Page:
Fluid-Structure Interaction Analysis of the Fish Bone Active Camber Concept
BKS Woods, I Dayyani & MI Friswell (Swansea University)
Journal of Aircraft, Vol. 52, No. 1, January 2015, pp. 307-319
A coupled, partitioned fluid-structure interaction analysis is introduced for calculation of the deformed equilibrium shape, aerodynamic coefficients, and actuation requirements of the Fish Bone Active Camber morphing concept. The Fish Bone Active Camber concept is a high authority morphing camber architecture with a broad range of applications; including fixed wing aircraft, helicopters, wind turbines, and tidal stream turbines. The low chordwise bending stiffness of the morphing structure, high stiffness of the tendon drive system, and the large changes in aerodynamic loading while morphing necessitate a coupled fluid-structure interaction analysis for determination of the static equilibrium. An Euler-Bernoulli beam theory based analytical model of the structure is introduced and validated. Aerodynamic loads are found using XFOIL software, which couples a potential flow panel method with a viscous boundary layer solver. Finally, the tendons are modeled as linear stiffness elements whose internal strains are found from Euler-Bernoulli theory and whose axial forces create bending moments on the spine at their discrete mounting points. Convergence of the FSI code is stabilized through incorporation of relaxation parameters. Results for two chosen test cases are presented to give insight into the mechanical and aerodynamic behavior of the FishBAC concept.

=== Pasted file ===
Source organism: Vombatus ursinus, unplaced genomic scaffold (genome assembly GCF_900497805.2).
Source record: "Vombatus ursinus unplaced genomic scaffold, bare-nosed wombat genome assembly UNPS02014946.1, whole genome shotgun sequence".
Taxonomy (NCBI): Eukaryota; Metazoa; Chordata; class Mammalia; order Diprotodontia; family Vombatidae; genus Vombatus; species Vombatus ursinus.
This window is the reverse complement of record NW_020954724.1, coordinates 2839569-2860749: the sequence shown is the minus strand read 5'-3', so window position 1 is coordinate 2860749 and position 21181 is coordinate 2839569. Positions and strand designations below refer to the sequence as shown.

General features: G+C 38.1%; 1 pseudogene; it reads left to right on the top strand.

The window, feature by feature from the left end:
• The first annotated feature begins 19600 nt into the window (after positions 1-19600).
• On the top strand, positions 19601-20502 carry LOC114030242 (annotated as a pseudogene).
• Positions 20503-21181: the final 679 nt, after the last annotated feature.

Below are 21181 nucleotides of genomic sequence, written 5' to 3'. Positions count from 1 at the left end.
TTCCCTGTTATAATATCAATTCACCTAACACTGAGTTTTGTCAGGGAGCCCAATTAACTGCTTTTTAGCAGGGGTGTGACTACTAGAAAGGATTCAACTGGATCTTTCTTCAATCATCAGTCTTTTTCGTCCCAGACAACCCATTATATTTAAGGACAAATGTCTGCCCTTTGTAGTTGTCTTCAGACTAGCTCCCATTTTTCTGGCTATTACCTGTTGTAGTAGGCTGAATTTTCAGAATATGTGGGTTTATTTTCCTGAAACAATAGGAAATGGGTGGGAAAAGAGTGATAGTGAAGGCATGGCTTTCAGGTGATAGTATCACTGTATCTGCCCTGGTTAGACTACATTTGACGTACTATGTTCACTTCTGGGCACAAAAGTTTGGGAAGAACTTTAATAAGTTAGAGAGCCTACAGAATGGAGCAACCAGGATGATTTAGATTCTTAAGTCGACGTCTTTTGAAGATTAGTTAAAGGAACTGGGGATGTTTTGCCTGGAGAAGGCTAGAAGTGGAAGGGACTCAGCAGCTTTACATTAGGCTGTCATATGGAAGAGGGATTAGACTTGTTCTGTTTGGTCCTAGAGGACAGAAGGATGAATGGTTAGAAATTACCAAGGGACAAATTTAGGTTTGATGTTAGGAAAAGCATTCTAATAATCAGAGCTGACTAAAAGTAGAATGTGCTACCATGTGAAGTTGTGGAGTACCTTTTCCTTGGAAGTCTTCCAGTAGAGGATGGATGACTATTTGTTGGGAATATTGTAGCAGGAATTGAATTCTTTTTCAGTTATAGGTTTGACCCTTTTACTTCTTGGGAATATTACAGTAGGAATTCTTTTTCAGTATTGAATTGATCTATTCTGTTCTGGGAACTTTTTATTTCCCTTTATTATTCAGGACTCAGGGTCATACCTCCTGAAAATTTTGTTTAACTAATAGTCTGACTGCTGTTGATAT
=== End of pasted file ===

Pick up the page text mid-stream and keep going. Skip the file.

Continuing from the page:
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Link to paper using doi: 10.2514/1.C032725
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